Sudan’s Deposed President Faces Verdict in Corruption Trial, but Victims Fear He’ll Evade Justice Once Again
The verdict of the first trial of Omar Bashir is set to be delivered on Saturday, but civilians are concerned that they will be denied justice as Sudan’s ousted president evades the International Criminal Court. In the corruption case, 75-year-old Mr Bashir is accused of illegally acquiring and using foreign currency, after sacks of euros, dollars and Sudanese pounds amounting to £100 million were found at his home. If found guilty he could face more than a decade behind bars. It is just the first in a slew of possible legal proceedings against the former leader who ruled the country for 30 years until he was ousted in April. In May he was also charged with involvement in the killing of protesters, and was summoned last Thursday for questioning over his role in the 1989 military coup which brought him to power. … Victims of the Darfur conflict told The Independent they fear that the judiciary is still populated by Bashir’s former allies and believe the corruption trial is a distraction. The Independent

‘Optimistic Mood’ at Sudan Peace Talks
On Wednesday morning, the first general negotiation session began at the Palm Africa Hotel in the South Sudan capital of Juba, at the start of the third round of the reconvened negotiations between the government delegation headed by Lt Gen Mohamed Hamdan ‘Hemeti’, Deputy Chairman of the Sovereign Council, and the armed movements. The session discussed the regulations governing the negotiation process, reviewing what was agreed upon regarding the Juba Declaration of Principles and all agreements, and consulting on the Forces for Freedom and Change (FFC) and other movements’ joining of the Juba Platform. The chairman of the Sudanese Revolutionary Front (SRF) alliance of rebel groups, Dr El Hadi Idris, told Radio Dabanga that the procedural session discussed how the negotiations will proceed in the coming days and it was agreed that the negotiations start with the tracks concerning Darfur, the Two Areas (Blue Nile state and South Kordofan), eastern Sudan, northern Sudan and central Sudan. Radio Dabanga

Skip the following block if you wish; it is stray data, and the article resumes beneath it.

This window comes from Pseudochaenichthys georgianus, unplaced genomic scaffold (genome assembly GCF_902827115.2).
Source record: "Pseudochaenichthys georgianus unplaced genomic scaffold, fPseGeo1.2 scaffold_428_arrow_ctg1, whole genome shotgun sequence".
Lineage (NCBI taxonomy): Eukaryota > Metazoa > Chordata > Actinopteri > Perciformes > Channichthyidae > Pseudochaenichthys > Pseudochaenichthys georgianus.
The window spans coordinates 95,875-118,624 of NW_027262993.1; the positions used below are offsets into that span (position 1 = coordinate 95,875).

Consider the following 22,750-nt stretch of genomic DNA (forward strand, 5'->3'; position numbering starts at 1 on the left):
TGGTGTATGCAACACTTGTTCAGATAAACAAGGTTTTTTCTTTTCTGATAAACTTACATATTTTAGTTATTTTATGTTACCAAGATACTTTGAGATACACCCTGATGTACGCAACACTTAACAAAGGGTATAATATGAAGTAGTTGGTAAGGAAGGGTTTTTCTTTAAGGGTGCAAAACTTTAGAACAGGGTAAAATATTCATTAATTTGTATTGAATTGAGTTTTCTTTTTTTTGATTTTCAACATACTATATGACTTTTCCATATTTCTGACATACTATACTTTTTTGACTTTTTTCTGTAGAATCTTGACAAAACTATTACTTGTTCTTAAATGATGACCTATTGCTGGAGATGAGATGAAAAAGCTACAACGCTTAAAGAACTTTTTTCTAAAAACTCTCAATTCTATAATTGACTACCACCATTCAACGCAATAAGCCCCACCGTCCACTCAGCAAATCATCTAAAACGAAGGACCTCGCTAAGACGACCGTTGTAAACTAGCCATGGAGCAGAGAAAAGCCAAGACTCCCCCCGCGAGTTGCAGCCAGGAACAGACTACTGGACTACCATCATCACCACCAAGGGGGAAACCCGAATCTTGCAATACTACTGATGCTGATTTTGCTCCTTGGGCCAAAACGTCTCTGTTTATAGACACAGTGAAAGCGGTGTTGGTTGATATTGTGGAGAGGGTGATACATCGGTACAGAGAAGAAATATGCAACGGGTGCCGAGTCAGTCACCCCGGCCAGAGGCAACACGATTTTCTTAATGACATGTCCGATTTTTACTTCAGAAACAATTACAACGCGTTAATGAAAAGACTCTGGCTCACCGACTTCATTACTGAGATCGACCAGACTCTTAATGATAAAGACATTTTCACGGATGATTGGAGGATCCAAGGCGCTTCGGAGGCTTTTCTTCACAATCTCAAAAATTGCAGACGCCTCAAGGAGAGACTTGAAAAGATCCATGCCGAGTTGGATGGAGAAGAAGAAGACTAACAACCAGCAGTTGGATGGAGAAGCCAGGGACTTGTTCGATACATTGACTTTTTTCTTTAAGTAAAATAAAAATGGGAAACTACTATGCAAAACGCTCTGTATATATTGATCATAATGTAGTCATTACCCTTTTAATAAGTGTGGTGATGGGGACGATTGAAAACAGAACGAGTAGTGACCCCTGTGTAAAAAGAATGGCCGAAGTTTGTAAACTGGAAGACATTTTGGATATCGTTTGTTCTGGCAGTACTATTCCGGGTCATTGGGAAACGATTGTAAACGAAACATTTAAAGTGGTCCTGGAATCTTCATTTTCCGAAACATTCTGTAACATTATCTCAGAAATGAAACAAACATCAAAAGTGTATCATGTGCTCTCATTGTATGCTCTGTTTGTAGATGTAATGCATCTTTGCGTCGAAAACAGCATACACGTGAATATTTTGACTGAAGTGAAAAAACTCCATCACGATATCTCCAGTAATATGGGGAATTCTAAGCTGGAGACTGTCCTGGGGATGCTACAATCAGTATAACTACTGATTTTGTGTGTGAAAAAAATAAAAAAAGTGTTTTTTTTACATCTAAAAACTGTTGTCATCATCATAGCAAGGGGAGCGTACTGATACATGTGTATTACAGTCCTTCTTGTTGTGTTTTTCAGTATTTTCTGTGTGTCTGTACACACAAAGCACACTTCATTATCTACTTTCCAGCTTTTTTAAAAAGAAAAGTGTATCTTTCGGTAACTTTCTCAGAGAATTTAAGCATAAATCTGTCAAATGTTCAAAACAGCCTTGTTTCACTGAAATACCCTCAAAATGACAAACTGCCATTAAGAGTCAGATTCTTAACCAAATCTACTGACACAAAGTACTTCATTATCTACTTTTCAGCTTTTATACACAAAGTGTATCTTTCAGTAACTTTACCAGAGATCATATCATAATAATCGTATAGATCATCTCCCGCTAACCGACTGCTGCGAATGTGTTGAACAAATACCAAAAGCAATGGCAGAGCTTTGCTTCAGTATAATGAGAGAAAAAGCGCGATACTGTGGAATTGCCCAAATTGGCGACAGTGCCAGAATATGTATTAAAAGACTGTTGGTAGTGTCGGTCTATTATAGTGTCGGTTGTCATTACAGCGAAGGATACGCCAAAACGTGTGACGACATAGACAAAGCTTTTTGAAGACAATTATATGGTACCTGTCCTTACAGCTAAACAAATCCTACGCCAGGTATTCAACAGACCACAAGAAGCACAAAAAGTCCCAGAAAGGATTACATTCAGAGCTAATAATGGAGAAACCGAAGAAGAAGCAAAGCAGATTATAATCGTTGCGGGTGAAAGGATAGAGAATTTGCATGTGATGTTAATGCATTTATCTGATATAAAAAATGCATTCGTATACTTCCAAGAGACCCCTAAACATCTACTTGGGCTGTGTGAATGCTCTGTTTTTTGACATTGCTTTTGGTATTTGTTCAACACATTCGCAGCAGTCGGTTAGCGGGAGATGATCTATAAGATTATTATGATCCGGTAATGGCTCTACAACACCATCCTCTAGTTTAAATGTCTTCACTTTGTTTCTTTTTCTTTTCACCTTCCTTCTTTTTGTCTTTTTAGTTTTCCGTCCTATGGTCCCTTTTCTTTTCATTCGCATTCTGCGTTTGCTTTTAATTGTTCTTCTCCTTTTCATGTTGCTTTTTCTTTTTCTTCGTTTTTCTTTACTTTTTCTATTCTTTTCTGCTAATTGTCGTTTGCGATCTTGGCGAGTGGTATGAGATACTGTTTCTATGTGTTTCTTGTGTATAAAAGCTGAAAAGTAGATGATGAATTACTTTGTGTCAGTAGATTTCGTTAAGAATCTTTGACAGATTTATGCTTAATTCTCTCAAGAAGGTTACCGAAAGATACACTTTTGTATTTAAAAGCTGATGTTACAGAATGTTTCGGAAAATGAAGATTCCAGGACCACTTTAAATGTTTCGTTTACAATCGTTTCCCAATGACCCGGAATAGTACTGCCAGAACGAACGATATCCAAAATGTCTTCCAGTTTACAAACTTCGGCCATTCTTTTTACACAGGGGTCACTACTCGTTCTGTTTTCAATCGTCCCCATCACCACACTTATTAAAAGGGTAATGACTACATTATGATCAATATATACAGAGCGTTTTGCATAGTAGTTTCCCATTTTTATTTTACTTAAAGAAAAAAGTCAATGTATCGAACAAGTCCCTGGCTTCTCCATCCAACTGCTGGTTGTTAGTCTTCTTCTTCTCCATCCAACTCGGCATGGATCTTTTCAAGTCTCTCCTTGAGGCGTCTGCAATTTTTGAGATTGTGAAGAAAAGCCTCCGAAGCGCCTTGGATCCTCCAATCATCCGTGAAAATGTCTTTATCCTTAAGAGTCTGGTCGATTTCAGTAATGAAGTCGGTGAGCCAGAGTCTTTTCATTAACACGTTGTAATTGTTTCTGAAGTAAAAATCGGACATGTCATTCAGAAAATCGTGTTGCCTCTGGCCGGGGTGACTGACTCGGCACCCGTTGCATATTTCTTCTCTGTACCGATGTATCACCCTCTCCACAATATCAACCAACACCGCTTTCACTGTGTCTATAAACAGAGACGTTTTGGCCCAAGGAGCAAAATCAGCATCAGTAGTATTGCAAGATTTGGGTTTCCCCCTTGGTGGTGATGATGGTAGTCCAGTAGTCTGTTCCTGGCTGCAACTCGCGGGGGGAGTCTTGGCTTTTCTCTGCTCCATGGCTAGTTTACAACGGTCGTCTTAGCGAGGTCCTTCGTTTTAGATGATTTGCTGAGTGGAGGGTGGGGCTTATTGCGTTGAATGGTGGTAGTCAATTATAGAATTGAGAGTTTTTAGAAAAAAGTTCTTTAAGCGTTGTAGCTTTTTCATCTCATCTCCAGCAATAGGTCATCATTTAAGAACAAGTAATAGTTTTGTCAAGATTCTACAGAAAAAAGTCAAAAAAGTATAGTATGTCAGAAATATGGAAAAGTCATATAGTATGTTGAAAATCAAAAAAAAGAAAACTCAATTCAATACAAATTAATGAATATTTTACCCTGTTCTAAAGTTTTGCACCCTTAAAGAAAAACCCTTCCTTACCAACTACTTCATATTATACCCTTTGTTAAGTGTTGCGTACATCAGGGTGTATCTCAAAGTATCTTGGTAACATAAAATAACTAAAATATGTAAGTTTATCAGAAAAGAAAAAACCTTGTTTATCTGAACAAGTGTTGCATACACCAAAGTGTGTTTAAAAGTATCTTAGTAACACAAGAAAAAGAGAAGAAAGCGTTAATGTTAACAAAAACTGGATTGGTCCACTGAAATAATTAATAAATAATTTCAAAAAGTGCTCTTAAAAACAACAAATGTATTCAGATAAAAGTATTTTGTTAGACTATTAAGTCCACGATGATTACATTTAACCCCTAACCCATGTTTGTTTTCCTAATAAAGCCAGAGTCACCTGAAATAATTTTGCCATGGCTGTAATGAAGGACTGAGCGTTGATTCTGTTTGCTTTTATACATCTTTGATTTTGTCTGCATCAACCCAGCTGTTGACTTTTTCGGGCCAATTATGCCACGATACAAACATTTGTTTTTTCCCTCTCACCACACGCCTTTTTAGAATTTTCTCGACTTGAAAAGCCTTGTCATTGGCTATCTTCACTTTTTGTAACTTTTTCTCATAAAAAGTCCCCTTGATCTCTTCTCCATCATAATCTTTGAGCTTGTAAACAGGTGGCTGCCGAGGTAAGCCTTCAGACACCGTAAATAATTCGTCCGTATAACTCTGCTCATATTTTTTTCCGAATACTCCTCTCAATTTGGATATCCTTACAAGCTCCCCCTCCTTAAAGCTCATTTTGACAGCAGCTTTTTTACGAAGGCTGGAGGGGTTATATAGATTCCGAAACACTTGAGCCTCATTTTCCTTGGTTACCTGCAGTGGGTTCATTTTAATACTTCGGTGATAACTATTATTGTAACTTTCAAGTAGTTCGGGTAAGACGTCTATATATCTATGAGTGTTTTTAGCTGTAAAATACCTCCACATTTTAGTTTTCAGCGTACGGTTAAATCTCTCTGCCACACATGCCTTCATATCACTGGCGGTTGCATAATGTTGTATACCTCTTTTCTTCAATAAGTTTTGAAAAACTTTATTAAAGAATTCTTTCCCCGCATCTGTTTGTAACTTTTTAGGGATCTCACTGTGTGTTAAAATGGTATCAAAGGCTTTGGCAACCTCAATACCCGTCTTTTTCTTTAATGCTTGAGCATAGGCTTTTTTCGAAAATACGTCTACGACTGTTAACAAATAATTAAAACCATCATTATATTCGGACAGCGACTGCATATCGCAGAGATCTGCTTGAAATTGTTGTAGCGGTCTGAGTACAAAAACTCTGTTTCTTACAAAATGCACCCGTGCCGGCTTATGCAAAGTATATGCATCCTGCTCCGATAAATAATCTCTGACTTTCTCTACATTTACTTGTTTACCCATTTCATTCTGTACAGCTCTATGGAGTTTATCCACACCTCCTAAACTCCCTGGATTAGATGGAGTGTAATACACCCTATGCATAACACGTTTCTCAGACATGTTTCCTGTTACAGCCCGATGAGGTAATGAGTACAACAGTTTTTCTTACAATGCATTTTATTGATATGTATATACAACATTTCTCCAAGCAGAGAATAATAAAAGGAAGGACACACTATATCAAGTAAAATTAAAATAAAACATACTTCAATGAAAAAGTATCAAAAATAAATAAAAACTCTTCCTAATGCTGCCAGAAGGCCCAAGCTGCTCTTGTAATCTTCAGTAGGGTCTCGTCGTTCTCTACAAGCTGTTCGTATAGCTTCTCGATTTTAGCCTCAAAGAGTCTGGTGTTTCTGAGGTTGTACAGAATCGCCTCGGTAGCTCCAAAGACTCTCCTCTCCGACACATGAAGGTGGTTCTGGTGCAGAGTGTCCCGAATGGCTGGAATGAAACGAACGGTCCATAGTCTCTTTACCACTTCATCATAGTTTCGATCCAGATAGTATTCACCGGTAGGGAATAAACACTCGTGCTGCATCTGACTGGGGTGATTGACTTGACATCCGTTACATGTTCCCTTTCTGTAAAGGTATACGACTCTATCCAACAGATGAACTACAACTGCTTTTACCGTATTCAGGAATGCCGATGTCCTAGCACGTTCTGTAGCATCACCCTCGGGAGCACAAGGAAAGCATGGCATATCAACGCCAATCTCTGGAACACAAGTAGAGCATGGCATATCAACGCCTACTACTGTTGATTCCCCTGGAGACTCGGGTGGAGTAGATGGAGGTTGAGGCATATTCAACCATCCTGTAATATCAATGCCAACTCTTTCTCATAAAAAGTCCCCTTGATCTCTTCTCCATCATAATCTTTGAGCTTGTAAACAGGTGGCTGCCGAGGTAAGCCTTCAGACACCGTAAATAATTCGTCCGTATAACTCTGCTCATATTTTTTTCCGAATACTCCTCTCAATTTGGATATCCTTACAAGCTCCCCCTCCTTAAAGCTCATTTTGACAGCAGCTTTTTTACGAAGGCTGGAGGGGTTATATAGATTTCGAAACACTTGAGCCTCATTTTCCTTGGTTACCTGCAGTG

France Postpones Security Summit with Leaders of G5 Sahel Bloc
French President Emmanuel Macron has agreed with Niger to postpone a key summit focusing on France’s military operation in Africa’s Sahel region until the beginning of next year. The French presidency said in a statement Thursday that Macron called Niger President Mahamadou Issoufou to express his support, a day after an attack by Islamic militants that killed at least 71 soldiers in the West African country. They agreed to postpone the summit initially scheduled on Dec. 16 in the French southern town of Pau with the participation of the heads of state of Mali, Burkina Faso, Chad, Niger and Mauritania. Macron has said he expects West African leaders to make it clear that they want and need France’s military help despite the anti-French sentiment expressed by some protesters. France’s operation in West and Central Africa is its largest overseas military mission, with 4,500 personnel. France intervened in Mali in 2013 after extremists seized control of major towns in the north and implemented a harsh version of Islamic law. AP

Anti-French Sentiment on the Rise in West Africa as Security Situation Deteriorates
Although France remains the only Western country with a significant military presence in the Sahel, France’s relationship with its former African colonies has grown increasingly tense in recent months. This has led to an evident increase in anti-French sentiment. “There is indeed [a clear rise in anti-French sentiment in West Africa],” Dakar-based independent reporter, Bram Posthumus, told DW. “When Operation Serval began in 2013 to dislodge the jihadists, who were then occupying all the major urban centers in the north of Mali, it was thought it would be a problem that would be quickly resolved. They did chase out the jihadists, although they did not chase them out completely. It’s now seven years later and the problem is most definitely getting worse.” … “So that’s when the conspiracy theories get going: Either they’re there because of the supposed mineral riches in the north of Mali, or they think it’s just a neocolonialist project to make sure that they remain part of France’s backyard,” he says. DW